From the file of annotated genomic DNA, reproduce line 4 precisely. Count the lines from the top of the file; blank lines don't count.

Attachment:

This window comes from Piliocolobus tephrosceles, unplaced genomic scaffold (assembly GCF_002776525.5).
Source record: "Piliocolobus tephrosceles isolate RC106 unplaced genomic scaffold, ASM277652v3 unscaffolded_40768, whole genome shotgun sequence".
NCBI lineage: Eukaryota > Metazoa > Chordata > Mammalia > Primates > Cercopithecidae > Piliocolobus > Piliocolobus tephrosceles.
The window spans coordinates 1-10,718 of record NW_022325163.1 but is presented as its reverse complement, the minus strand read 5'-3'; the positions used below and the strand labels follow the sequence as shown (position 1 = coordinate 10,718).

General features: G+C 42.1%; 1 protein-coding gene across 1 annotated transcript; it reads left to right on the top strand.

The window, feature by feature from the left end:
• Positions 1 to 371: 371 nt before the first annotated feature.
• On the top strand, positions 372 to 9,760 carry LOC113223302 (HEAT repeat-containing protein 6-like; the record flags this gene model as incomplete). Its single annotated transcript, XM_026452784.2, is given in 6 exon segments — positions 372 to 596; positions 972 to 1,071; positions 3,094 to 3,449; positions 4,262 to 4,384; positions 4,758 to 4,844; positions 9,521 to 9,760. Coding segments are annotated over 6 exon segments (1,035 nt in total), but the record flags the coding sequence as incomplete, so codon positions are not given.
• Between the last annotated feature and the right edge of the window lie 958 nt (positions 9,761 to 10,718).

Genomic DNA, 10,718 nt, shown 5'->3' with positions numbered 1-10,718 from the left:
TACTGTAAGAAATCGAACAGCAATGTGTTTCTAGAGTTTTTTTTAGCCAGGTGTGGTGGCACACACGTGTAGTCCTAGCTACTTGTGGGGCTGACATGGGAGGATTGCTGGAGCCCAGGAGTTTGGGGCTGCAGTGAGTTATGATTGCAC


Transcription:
The window spans coordinates 1-10,718 of record NW_022325163.1 but is presented as its reverse complement, the minus strand read 5'-3'; the positions used below and the strand labels follow the sequence as shown (position 1 = coordinate 10,718).